2. “What?” and not “Why?” Questions
Asking “how?” or “what?” questions will be much more effective than asking “why?”. Beginning questions with “why” can often come across as an interrogation and will immediately raise defenses. Starting a question with a “what” approach is much more welcoming and will also help you gain more insight into your prospect’s motives.
3. May I Show You Something?
No one ever wants to feel like they are being sold to. Many owners and CEOs are getting pitched and seeing demos multiple times throughout the week. Set yourself apart by creating a situation where your prospect is wanting you to show them a demo before you even mention it. Start out by asking them something like “what would a successful scenario look like for you in regards to your sales routes?”. If they say something along the lines of wanting to be efficient, then you can offer to show them how you and your product can help with that. Use that as one of the main features of your pitch to this particular prospect.
4. What happens if they don’t?
It is very valuable to find out more about your potential customer’s alternatives if they do not go with your product. You can find out if they are simply not ready to buy yet or they have been offered a better deal from a competitor. But, make sure not to approach with “why” questions and put your prospect on the spot. If they tell you that now is not a good time to invest another integration to their CRM, ask questions like “where will you share your sales reports?”. If they hint at another platform or tool being their solution you can look at how to adjust your offering to be more enticing at this point.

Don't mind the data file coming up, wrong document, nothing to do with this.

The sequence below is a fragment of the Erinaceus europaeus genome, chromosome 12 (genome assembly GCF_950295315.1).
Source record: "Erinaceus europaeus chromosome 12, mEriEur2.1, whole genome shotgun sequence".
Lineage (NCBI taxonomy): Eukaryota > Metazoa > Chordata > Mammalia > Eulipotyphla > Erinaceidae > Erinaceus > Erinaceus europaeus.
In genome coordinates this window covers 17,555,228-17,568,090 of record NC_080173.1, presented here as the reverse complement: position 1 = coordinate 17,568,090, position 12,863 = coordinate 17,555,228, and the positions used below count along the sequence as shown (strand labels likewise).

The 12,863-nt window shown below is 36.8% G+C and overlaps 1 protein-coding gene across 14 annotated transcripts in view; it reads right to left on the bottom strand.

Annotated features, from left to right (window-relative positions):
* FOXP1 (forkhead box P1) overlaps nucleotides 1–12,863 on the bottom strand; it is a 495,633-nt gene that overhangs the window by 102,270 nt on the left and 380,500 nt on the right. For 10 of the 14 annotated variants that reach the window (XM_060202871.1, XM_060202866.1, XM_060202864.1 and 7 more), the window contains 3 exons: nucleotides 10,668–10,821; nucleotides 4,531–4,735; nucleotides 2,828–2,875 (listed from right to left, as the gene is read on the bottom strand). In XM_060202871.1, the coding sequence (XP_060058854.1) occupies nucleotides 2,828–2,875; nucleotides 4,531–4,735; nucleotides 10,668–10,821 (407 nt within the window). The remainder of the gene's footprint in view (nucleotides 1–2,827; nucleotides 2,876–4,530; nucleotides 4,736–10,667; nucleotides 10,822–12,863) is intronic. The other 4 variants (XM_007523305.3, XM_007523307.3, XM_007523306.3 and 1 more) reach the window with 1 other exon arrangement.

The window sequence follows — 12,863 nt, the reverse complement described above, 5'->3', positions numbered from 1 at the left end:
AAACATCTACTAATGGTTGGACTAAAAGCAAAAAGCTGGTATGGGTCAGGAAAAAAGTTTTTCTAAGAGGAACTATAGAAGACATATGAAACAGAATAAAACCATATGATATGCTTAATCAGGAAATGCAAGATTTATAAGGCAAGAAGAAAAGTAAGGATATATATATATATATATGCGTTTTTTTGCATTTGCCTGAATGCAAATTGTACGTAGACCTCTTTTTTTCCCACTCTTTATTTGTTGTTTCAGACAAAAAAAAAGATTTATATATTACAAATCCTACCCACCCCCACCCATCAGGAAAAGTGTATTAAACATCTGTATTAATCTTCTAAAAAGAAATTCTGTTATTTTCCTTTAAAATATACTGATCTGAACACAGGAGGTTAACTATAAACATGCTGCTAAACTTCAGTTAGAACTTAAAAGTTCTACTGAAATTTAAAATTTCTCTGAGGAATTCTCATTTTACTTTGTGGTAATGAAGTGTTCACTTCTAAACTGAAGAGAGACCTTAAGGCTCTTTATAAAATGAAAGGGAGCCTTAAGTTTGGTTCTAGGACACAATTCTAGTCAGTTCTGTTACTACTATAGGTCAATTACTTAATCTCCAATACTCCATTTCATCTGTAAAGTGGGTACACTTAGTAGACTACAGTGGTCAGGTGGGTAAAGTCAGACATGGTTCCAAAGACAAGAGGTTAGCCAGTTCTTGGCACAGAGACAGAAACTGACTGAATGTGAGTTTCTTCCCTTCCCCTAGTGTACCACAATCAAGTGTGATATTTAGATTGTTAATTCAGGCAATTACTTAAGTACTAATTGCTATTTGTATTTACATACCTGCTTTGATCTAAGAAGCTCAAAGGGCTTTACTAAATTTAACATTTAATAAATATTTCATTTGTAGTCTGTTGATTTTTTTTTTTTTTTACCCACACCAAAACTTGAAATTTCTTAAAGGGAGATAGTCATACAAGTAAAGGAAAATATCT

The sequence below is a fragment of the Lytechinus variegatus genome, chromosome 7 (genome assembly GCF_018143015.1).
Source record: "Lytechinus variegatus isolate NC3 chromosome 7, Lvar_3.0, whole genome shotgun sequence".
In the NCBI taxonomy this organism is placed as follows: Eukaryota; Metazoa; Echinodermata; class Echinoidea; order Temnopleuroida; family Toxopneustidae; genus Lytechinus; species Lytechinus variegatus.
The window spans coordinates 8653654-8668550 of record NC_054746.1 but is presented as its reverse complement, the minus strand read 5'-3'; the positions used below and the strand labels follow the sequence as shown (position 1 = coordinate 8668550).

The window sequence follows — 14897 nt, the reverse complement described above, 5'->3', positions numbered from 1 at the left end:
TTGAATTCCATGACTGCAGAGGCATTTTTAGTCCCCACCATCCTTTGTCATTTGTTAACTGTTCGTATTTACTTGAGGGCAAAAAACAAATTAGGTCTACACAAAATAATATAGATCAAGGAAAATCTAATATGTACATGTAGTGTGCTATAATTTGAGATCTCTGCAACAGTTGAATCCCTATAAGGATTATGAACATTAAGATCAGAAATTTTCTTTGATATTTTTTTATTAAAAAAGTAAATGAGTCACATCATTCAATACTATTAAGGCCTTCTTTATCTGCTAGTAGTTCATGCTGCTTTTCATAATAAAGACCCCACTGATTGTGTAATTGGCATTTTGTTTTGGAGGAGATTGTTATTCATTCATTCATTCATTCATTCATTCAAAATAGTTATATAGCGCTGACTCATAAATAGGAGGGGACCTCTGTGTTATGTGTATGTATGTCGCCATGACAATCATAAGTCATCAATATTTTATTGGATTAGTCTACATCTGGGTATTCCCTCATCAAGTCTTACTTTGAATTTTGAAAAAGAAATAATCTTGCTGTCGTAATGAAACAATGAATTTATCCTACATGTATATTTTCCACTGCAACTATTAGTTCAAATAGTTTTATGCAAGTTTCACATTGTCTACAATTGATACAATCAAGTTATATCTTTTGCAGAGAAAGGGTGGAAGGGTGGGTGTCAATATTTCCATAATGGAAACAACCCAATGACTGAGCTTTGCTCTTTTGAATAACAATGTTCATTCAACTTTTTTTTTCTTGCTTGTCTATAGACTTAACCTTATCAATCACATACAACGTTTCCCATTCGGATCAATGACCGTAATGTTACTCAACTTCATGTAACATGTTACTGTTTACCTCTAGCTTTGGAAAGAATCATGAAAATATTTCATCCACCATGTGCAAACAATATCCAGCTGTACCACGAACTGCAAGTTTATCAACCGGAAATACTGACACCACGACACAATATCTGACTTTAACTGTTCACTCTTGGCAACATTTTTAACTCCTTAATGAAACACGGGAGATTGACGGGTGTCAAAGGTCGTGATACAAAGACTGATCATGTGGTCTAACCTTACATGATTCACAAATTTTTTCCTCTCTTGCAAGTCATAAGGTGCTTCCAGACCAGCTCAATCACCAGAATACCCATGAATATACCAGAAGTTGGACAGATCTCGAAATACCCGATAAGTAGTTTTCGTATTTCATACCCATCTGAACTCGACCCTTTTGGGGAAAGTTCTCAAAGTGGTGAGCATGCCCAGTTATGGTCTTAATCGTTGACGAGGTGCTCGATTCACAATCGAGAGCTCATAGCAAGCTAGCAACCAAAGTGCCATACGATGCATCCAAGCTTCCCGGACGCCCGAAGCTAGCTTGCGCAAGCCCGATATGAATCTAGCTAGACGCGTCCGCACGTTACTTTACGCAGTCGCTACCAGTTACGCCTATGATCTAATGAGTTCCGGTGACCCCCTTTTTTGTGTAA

Source: Marketing Land
Wrapping It All Up
Asking questions when communicating with your sales prospects will provide invaluable information that will allow you to optimize your sales. You will be able to provide relevant solutions to the problems, needs, and pain points that your target potential customer experiences on a daily basis. You are never too experienced to not be able to learn more about your industry and your potential customers.
But, it is just as important to ask the right questions. The most profitable sales meetings are absolutely useless if you rely on the wrong questions. You want to ask relevant questions to uncover exactly how your product or service will benefit your customers, even if they don’t really know it yet.
Have you mastered the art of asking questions? What are some of the most effective ones you have utilized in sales meetings? Let us know!